Journal of Cross-Cultural and Interlanguage Communication
Ed. by Piller, Ingrid
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Imbodela zamakhumsha – Reflections on standardization and destandardization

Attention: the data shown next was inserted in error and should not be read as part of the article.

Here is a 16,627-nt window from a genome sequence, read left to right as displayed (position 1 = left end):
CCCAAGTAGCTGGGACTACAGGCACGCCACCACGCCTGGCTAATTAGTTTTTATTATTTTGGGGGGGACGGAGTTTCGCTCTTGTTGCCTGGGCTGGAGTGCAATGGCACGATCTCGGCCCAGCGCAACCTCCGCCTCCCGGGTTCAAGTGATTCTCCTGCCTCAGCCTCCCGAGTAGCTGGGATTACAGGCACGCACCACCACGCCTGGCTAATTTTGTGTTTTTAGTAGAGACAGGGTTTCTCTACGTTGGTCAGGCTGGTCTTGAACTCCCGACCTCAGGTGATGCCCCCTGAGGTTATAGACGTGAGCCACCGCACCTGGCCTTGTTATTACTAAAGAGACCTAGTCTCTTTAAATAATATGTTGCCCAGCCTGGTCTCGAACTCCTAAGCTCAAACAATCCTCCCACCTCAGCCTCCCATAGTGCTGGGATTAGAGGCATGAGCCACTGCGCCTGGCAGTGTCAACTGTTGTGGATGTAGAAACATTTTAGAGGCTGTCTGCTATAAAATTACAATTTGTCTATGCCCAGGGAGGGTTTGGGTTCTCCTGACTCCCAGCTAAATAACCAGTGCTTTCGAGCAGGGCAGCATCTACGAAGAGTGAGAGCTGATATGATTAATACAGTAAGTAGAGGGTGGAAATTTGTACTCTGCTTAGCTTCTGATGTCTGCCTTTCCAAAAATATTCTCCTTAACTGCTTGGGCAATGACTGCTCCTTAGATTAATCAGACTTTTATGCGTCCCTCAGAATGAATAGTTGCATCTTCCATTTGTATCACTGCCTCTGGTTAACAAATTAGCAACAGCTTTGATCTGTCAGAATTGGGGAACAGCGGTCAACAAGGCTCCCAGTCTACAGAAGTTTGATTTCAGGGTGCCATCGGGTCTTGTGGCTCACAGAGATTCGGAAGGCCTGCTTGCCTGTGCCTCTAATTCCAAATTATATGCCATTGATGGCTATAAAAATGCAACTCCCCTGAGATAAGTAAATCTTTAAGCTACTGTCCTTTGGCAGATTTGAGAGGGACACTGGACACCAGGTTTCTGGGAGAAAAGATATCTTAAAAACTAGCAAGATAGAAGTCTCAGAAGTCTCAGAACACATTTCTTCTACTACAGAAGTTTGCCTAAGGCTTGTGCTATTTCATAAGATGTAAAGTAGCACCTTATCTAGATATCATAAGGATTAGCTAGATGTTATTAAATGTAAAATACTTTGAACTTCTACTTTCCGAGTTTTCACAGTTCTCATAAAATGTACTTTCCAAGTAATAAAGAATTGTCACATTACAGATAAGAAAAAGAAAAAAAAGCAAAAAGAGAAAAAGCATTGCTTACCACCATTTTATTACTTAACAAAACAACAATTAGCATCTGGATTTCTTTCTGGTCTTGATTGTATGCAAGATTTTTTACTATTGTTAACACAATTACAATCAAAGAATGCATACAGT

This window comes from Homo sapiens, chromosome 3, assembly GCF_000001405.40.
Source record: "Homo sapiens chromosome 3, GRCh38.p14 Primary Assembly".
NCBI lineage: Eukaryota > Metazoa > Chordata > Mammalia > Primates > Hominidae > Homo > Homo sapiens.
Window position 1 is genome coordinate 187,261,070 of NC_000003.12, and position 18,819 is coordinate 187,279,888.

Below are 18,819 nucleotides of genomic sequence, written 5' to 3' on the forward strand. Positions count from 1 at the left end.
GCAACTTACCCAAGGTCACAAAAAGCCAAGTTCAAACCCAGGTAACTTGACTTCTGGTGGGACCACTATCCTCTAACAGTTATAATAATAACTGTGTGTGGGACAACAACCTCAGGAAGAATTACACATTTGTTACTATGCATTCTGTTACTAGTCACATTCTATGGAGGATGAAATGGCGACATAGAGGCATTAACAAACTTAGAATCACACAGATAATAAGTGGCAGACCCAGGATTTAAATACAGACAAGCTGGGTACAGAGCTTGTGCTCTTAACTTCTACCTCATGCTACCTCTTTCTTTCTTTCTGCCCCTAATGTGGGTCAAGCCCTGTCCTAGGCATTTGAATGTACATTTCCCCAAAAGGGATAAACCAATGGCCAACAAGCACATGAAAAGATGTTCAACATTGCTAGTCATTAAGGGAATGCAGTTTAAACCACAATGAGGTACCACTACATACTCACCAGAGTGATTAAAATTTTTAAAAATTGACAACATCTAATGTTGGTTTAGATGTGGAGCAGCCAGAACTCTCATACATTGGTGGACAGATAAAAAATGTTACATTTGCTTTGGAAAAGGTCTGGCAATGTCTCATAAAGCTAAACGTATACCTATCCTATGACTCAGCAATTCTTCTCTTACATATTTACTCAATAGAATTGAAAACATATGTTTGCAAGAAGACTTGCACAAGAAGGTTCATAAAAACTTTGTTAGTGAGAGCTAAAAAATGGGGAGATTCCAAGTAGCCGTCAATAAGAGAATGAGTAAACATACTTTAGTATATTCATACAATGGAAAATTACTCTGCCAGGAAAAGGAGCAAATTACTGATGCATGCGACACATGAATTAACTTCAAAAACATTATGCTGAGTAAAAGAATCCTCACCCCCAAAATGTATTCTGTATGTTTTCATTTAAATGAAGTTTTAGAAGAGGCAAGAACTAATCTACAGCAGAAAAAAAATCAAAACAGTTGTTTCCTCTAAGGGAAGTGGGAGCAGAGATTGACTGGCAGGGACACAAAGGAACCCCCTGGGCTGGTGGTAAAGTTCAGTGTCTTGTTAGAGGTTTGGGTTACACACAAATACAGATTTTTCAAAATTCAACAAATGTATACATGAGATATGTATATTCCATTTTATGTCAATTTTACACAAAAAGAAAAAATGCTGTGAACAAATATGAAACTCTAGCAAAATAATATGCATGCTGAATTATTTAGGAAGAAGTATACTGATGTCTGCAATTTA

While the concept of standardization is well-established in linguistics, destandardization is a more recent addition to linguistic terminology. Drawing on historiographic and ethnographic data from isiXhosa, one of South Africa's indigenous languages, this paper reflects on both of these concepts. Standardization is discussed as a modernist grand narrative whose continued application to linguistic thinking has outlived its usefulness, and standard languages as such (hegemonoc, prescriptive, etc.) might be assigned to Beck's (Theory, Culture & Society 19: 17–44, 2002) zombie categories of modernity. Discussing the example of brandy-talk in isiXhosa from the perspective of ethnographic lexicography (Silverstein, Annual Review of Anthropology 35: 481–496, 2006), the paper argues for a linguistic perspective which focuses on the articulation and reproduction of social meaning as a central mechanism in the formation of linguistic conventions or ways of speaking. It advocates a recognition of the practices of speakers as they draw on standard and non-standard forms, as well as their associated meanings and ideologies (first/second order indexicality), in positioning themselves as social beings with identities, histories, aspirations, and ideological stances in everyday talk.
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